On Git History – or, “The Case for Merge Commits”

(I keep having to argue the case for merge commits in git, so this is a brief summary of my position I can point people to.)

tl;dr: NeverThink hard before you remove information! AlwaysYou should usually merge branches with git merge --no-ff to get a merge commit, and keep the “Conflicts” lines added by git. Only fast forward when pulling in remote changes to a branch with no local commits.

I don’t think this is very controversial anymore, but I’ll start by presenting the case for merge commits anyway.

A new feature is born

So, you want to implement a new feature and you branch off main at the point b, write the code, and end up with commits x, y and z (possibly after first having cleaned up your feature branch). Meanwhile, a new commit, c, has been pushed to the main branch:

[main]    a-b-c
[feature]    x-y-z

You now have two main options: You can rebase your feature branch on top of the current main:

[main]    a-b-c-x-y-z

or merge your feature branch into main with a merge commit m:

[main]    a-b-c----m
            \     /
[feature]    x-y-z

The first option – to rebase and get a linear history – is for some reason very appealing to some people that consider this to be a “cleaner” history, but in reality you’re just losing history. I would even consider this to be a slight lie, since the environment where you tested commits x, y and z is not the same environment where the commits ended up, with no traces of a merge having taken place.

Now, ideally, real tests should uncover bugs anyway, but you probably did informal testing all the time when writing the code (“Does this work? Ah, of course not, that argument needs to be in milliseconds!”), and if anything changed on the main branch in the meantime, assumptions you made while developing may no longer hold. In those cases, when digging through the git history, seeing a merge commit is very valuable information and will probably lead to closer scrutiny if it seems at all relevant to the issue under investigation.

When git creates a merge commit it will also by default append a list of files that had conflicts to the commit message:1


Do not remove these lines! This is also a piece of useful information for our when poring over the history to find out wtf is wrong. Even if your merge conflict was trivial, there is always a non-zero chance of introducing a bug when resolving a conflict, and seeing those lines in the merge commit message could be valuable information. They are basically a hint saying “Still confused? Maybe you should be extra careful when reviewing the changes in these files”.

An alternate history

Okay, fine, you say; merge commits make sense when you actually merge two or more commits, but what if the history was completely linear? Without commit c our history would be:

[main]    a-b
[feature]    x-y-z

If you now merge your feature branch into main, git will by default do a fast-forward, simply changing main to point to z:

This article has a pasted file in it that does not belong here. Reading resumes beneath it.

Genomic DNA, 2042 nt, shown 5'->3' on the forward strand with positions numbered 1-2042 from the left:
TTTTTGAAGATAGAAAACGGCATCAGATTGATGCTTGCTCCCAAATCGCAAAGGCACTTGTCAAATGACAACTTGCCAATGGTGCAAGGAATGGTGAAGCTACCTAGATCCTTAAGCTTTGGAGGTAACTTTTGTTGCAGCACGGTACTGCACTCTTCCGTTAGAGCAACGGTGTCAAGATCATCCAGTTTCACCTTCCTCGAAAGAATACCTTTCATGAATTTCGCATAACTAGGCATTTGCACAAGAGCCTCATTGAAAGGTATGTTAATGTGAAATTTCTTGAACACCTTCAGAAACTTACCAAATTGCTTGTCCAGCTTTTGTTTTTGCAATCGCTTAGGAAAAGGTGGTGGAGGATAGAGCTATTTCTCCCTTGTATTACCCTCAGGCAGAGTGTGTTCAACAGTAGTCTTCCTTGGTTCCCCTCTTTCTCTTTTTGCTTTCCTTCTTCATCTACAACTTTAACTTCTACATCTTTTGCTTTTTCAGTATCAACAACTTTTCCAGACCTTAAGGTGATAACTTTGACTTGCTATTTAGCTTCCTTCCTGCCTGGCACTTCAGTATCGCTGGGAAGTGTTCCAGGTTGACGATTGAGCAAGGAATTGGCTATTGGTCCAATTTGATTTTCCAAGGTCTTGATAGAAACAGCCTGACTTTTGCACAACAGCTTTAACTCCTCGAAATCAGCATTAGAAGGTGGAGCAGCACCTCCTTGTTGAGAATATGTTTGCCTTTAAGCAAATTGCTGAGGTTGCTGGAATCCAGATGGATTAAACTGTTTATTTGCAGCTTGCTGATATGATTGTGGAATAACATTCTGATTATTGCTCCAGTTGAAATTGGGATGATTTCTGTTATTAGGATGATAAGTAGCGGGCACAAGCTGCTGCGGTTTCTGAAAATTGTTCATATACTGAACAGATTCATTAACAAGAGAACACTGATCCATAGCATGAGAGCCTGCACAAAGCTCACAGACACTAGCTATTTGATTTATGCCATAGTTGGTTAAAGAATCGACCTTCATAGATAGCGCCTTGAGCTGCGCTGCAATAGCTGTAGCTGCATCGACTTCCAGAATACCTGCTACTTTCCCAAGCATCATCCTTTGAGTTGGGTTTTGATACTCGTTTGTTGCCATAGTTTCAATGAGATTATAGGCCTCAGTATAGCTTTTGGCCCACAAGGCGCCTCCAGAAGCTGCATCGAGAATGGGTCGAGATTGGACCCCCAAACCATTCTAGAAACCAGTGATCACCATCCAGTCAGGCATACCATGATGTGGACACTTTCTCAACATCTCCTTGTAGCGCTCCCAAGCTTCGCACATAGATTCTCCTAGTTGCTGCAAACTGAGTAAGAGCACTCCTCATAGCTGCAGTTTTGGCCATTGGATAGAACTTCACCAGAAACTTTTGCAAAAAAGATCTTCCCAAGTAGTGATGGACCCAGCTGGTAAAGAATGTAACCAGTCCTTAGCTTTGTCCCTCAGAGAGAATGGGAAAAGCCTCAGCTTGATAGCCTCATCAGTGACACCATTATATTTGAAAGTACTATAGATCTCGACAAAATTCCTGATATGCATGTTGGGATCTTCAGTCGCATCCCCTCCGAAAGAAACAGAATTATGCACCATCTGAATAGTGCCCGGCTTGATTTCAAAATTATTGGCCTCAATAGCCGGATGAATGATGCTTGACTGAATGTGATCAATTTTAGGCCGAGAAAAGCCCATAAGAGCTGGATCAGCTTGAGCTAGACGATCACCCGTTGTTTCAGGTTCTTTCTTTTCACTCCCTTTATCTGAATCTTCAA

$ git merge feature
Updating 4fe28cd..68a8d69

We then still have the same git history as above with no new commits:

[main,feature]  a-b-x-y-z

In this case it’s not as easy as above to argue for introducing a merge commit (as mentioned, git’s default behaviour is even to just fast-forward), but except for cases where the feature branch ends up just having one commit, you should still create a merge commit, by using git merge --no-ff feature, giving us this history:

[main]    a-b------m
            \     /
[feature]    x-y-z

This introduction of a merge commit allows you to write a summary of the changes in the branch you’re merging, and allows people reading the history in the future to choose to view the merge as just one commit, or – if they choose to – to dive into the commits that compromise the feature that was merged. Again, this is an example of having more information available.2 Which is almost always a good thing.


Ok, so how do you get git to behave like this? Well, there is a config option merge.ff3 that allows you to specify that merges should never be a fast-forward, but this is probably not what you want since this means that every time you pull new commits from a remote, you will introduce a merge commit.4 Instead, you should stop and think for a second when merging a branch. If you want to introduce a merge commit (you probably do), you should pass the --no-ff flag to merge.


In reality, a long lived feature branch will often look more like the following, having merged in the main branch at various points to keep up with changes:

[main]    a-b-c-d-e-f-g-h----m
            \     \     \   /
[feature]    u-v-w-m-x-y-m-z

  1. Actually, since git 2.3.0, these lines are commented out by default, and you have to explicitly un-comment them to keep them.↩︎

  2. As a bonus, it also makes it easy to revert the introduction of a feature without the need to carefully study the history around the point where it was introduced.↩︎

  3. $ git config --global merge.ff false↩︎

  4. Remember that pull = fetch + merge↩︎